Historical fiction is not all that high on my reading list unless they portray odd corners of the world or obscure (to me) events. The Thousand Autumns of Jacob de Zoet by David Mitchell was one such. As Amitav Ghosh's book, River of Smoke, climbs the bestseller list, I decided I should read the first in his trilogy: Sea of Poppies.
What an introduction to the salty world of nineteenth-century pijin-lingo of the East India trade sailors! Very fine words here, indeed. Enriching mixtures of fractured but inventive English with input from myriad other languages. Creative swearing and slang euphemisms were never better. We need more of this, brighten up our daily speech.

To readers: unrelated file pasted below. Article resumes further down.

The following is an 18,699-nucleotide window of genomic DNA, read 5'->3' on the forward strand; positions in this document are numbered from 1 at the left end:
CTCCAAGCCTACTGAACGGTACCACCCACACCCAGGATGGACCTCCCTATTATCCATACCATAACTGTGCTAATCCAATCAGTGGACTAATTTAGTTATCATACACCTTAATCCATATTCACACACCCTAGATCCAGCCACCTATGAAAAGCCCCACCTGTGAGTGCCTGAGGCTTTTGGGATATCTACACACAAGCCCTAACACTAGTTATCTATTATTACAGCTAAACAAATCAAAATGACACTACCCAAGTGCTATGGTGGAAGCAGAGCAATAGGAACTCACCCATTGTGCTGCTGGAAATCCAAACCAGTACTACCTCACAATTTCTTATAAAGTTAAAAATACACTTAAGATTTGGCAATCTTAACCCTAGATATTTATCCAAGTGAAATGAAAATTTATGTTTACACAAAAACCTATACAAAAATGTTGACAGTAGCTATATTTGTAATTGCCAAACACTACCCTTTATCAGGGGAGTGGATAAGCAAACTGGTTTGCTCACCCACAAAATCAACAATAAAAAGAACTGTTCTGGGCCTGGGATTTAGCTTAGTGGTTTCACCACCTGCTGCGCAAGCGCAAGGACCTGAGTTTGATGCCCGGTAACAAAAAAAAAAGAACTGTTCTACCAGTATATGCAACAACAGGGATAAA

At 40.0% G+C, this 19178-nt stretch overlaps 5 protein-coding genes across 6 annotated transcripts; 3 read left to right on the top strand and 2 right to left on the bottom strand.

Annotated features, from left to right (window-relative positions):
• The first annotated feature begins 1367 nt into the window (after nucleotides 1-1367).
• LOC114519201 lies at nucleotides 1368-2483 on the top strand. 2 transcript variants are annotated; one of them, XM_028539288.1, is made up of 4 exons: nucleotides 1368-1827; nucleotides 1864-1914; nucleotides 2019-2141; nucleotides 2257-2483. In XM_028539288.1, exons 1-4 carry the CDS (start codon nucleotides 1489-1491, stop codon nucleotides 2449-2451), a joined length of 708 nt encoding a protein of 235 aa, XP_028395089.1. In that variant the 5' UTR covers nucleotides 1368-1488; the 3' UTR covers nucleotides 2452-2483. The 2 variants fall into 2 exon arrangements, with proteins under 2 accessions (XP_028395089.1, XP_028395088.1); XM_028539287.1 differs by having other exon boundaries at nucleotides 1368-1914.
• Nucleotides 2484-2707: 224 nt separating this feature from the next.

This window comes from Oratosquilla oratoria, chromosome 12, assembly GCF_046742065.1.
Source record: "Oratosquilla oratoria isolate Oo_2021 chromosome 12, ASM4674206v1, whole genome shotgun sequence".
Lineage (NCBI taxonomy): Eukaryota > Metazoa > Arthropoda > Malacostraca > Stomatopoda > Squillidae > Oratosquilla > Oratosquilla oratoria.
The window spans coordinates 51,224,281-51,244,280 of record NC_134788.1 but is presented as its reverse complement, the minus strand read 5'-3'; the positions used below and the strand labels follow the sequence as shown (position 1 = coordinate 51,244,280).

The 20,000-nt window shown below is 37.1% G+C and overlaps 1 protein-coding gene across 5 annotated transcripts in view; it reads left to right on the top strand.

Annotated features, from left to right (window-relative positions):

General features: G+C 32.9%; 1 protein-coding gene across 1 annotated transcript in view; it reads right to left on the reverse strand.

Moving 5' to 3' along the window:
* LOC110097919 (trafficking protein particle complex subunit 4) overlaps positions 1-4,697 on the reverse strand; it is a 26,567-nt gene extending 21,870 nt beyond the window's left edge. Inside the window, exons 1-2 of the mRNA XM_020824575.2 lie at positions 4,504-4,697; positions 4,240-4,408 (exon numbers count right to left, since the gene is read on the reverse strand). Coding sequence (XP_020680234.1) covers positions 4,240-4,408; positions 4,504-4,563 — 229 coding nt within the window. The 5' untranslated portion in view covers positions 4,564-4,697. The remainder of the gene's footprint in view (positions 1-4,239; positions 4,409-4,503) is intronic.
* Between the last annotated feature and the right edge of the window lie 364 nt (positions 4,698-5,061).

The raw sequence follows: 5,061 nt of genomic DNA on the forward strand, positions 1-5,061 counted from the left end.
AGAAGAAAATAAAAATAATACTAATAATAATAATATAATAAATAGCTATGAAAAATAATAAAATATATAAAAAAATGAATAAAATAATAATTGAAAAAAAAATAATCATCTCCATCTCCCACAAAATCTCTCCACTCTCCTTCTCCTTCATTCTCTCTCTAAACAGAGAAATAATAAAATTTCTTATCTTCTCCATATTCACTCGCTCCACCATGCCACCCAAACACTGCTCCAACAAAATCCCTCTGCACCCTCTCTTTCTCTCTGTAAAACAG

I began to make a list. Because I do O-C things like that sometimes. And my vocabulary could use pepping up. The only word in a long list I'd ever heard of was taffrail, a word from nautical/ship terminology---colloquially it was applied to the human anatomy as were so many others. A few samples:
You'll notice I'm not “translating” them: context is everything, and I'm still in the learning process. But I will say that simkin is champagne, and tumasher is a party. I can guess that explerate is a verb but whether foozowling is a noun or an adjective defeats me.
Someone told me, probably Miss Barker---my grade 4 teacher---say a word three times and it's yours. I'll be dickswiggered if my lexicon doesn't improve dramatically.